Of Classes and Conventions

Of Classes and Conventions

Welcome, welcome, welcome!  Week four of my time in Washington, D.C. with The Washington Center has gone by and I guess you’re all eager to hear the juicy details. Well, by all means, read on and I shall indulge you.


This week my mouth ran almost nonstop, in the best way possible. Every Tuesday I have my class, U.S. Foreign Policy. There I get to enjoy three hours of discussion on American diplomacy, exploring the larger, broad strokes of the Hamiltonian, Wilsonian, Jeffersonian, and Jacksonian schools of thought. On top of that, though, we get to explore narrower topics, whether they be rooted in history or in more recent developments. Comparing the foreign policy planks of the 2016 field to those four historic ideas of America’s role in the world was a discussion I will not soon forget.


But my learning was not limited to the classroom! Oh no, faithful reader! Rather I was able to expand my knowledge base outside of the hallowed halls of learning and out into the real world. For starters, I was privileged enough to be invited to attend convention for the Young Americans for Liberty, offering three days of food, lodging, and speakers. Honestly, they had me at food, but the intellectual simulation that comes with listening to the thoughts and words of not only those further along in life, but also those fellow students who have come from all over the country to share their ideas and network. I guess what I’m saying is this: if I don’t hand out at least one business card there, I’m going to be furious with myself, true believer.



But that particular convention is far off in the future. But have no fear, the waiting will not be bleak. Why just this past Wednesday I got to partake in something called “Conversations and Cocktails” at the McCain Institute. Don’t worry, mom, I didn’t do any of the latter. But I did partake in the former and had a wonderful time. I met with the head of Freedom House, talked with several interns, and enjoyed free tacos. My biggest takeaway though was from a wonderful conversation with a couple that I told of my deep admiration of Estonia. Immediately, I receive a suggestion of a lobbying firm, the Joint Baltic-American National Council, which not only deals in my particular area of interest, but also is very open to hiring interested interns. Why, that sounds like me, doesn’t it?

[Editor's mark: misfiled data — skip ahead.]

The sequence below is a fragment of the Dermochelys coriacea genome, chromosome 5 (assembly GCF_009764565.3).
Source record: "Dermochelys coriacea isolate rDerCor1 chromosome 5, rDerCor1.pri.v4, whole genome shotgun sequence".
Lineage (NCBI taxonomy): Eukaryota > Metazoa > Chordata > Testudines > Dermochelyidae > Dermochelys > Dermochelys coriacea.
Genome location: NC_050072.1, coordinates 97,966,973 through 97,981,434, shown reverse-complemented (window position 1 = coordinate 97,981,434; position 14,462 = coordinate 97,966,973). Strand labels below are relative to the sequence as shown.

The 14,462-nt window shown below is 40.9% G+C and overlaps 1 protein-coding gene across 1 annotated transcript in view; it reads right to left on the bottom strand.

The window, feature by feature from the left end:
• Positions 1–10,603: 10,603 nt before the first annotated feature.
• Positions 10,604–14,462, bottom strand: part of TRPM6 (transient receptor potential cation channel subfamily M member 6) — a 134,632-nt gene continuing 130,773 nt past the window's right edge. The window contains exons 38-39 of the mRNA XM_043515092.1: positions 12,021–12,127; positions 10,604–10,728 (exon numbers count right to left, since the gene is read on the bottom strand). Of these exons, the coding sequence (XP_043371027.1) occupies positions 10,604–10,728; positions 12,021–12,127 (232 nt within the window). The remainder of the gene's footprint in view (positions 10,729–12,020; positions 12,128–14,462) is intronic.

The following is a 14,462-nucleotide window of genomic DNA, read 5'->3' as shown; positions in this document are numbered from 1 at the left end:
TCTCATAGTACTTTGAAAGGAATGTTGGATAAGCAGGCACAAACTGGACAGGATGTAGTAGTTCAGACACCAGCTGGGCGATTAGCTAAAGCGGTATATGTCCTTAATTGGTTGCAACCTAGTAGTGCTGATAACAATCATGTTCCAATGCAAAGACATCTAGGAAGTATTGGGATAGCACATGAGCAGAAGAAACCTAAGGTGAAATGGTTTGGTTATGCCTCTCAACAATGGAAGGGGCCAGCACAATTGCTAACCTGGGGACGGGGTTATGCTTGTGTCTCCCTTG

This week provided a wonderful slice of what a single week can offer. Knowledge comes in all sorts of forms, from professors to peers and from textbooks to tacos. The answers are there, if you look for them, to all of those burning questions: what do I want to do with my life, what do I need to know to get where I’m going, and how many tacos are we allowed to take anyway?


Ryan’s Recs


Alright, this one seems pretty basic, but make sure you get a handle on your cleaning. This week no one wanted to do dishes so we had a sink full of bowls and silverware and everyone washed just what they needed, used it, and then put it back. This might work for a bit, but when someone’s parents come over to visit as they did this weekend, it becomes a mad scramble to tidy up. Luckily, we avoided any lecturing or visible disgust, but we came close! Don’t be like us.


Finally, using your phone for directions is pretty commonplace, but relying on an internet connection can be a little hectic, especially when you’re running short on time. So instead of relying on maps on the fly, plan ahead. If you know where you want to go, get the directions on your phone the night before and take screenshots. Not only will this save you from the stress of waiting for a connection and burning up data on public transportation, but looking at photos on your phone takes up less battery power, lengthening the lifespan of your mobile device.


Well, that’s all folks, until next time, remember that breakfast is still the most important meal of the day.

Experience a Day in the Life of an Intern at The Washington Center

Learn More